The Day In-between

The room must have felt small. Crammed with His followers, men who left everything to follow the Messiah. All their life they were taught the Messiah would reign. A new, strong Israel would be established. But,

Sabbath made them pause. They could do no work, couldn’t travel back to their lake…home.

The thoughts of what happened Thursday evening through Friday afternoon must have bounced around the room.

He changed the Passover in front of their eyes. “This bread is My body…This cup is My blood…” What was all that about?

Before they could get clarification He led them to the garden across the valley. Exhaustion pulled them away from Him. He begged them to pray with Him, but they failed. Would it have made a difference?

Judas rejoined them with soldiers. He kissed Jesus’ cheek.

Before Peter was fully awake he sliced a man’s ear off. Jesus was there to fix it. Now He was nowhere to be found. Could He ever fix anything again?

Darkness made them run even though they didn’t know where to run to. They needed Jesus to guide them, but the Romans had Him now. What did the future hold?

Peer pressure made Simon flinch at even knowing Jesus. That look from the Son of God…why was it always there when he closed his eyes? Peter stared at nothing.

John saw it all. The nails that tore through flesh, the blood that fell to earth from above, the grace, the forgiveness, the call for a drink, the casting of lots for His clothes. Why was he placed over Jesus’ earthly brothers?

They all felt the earth move. Darkness enveloped each of them for three hours. Were the rumors of the massive temple veil even true?

What drew them to this room? Was it because it was the last place they spent with their master? Eating was the farthest thing from their minds today.

All they could do was wait.

 

The ingredients for a successful pity party per Jonah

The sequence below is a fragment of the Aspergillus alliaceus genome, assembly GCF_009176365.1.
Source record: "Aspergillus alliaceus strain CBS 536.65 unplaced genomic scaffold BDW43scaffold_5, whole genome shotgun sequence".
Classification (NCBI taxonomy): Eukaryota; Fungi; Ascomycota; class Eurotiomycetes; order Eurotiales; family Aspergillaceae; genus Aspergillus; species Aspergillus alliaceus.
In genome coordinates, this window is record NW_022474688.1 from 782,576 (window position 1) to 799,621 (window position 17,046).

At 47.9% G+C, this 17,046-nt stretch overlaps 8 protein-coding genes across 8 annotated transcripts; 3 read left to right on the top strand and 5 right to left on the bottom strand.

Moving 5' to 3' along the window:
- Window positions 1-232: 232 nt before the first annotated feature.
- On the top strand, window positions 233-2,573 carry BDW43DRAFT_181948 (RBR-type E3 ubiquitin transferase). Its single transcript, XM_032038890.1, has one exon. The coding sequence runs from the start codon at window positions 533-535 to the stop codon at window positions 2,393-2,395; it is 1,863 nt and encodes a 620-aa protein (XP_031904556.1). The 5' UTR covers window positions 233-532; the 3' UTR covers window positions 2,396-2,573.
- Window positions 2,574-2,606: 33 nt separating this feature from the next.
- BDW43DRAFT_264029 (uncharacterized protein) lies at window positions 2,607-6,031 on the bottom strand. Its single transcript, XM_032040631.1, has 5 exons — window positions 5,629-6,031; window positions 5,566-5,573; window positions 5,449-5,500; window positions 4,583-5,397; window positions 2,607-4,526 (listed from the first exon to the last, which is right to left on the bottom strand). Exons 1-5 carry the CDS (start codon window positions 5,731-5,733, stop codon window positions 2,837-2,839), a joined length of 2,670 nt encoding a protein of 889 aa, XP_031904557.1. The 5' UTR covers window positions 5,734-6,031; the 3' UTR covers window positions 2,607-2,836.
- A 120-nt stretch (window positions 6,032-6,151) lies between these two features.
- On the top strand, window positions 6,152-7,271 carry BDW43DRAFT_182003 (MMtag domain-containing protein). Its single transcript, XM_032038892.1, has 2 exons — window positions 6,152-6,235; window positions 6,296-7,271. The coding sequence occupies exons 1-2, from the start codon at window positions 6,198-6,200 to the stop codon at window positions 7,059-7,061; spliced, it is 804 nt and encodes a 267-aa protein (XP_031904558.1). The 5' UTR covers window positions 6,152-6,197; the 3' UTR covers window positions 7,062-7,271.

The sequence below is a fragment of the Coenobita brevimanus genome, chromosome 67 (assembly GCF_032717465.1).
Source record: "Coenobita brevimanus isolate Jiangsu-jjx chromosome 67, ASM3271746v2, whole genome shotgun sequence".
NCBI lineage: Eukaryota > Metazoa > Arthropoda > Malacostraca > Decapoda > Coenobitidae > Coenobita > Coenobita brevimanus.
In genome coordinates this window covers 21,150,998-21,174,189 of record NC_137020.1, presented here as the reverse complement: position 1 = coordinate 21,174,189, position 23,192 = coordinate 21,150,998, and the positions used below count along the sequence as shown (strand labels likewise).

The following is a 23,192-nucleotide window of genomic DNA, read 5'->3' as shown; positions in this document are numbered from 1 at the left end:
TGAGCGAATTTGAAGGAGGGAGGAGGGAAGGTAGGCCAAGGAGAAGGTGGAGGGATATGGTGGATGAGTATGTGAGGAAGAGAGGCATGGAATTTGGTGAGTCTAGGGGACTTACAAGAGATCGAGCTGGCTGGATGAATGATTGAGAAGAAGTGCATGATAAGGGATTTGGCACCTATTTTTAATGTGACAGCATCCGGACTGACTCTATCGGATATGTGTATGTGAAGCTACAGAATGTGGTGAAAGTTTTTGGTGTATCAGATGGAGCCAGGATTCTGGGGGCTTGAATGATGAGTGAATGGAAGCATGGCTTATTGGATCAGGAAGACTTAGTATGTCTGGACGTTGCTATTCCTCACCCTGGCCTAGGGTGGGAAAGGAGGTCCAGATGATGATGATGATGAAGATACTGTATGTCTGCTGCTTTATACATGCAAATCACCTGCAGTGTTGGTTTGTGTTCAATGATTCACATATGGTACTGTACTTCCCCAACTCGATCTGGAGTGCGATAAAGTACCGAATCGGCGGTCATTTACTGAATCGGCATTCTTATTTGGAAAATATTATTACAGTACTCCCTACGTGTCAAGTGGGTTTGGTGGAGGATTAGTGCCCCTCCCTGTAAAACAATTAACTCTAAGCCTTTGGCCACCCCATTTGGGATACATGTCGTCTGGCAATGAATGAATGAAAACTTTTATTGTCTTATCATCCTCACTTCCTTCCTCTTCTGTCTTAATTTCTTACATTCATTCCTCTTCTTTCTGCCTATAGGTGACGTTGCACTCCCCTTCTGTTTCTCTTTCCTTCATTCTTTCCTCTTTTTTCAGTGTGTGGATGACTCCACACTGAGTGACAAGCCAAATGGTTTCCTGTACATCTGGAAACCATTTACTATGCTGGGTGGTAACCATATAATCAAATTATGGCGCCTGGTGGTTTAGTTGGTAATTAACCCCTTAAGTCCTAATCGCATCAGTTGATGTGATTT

On the forty-first day after Jonah made his proclamation to the king of the Assyrians in the capital of Nineveh Jonah sent up a prayer. “Isn’t this what I said wouldn’t happen, God? I knew You were compassionate and gracious. You hate to bring calamity on those who repent. Now the Assyrians are still in power because You won’t bring the judgement on them they deserve. This is exactly why I hopped a boat for Tarshish to begin with. Just let me die right here and now.”

Jonah heard God’s response. “Do you have a right to be angry?”

He marched east of the city, made a crude shelter and sat down. He stared at Nineveh just in case God relented about His relenting and destroyed it after all. A plant grew rapidly over our reluctant evangelist and brought great relief from the sun’s glare.

As the sun set over the great city Jonah drifted off to sleep. As the sun rose the next morning Jonah smiled at the plant God grew for him. He kept up his vigil to see Nineveh destroyed once and for all.

The wind became hot on his back as the sun scorched his head. The plant wilted before it gave the anticipated shaded relief from it’s leaves.

Jonah griped another prayer. “Just let me die and get it over with. Why drag it out like this?”

God’s voice was loud and clear. “Do you have a right to be mad at the plant?”

Jonah spit. “I do. I’m mad enough to die.”

God spoke once more. “You’re more concerned over that plant that you had no control over than you are about the 120,000 folks in Nineveh. Why wouldn’t I have compassion on so many people?”

****

So ends the saga of the soggy, sagging, pitiful prophet of God.

Which brings me back to my original question: was Jonah hard of hearing or hard of loving?

I would venture to guess he was hard of loving. These Assyrians had a history of being the meanest, nastiest, foulest folks on the face of the earth. Who wouldn’t want to see them get what they deserved? And, who would want to see them live to see another day during their lifetime?

Jonah’s hatred for these people was so strong he didn’t want to carry out God’s plan of redemption even after he carried it out.

So how did God respond to His chosen vessel? The same way He did with Job–with questions. The questions boil down to the same basic one: “Which one of us is God in this situation?”

I pose a couple of questions for us.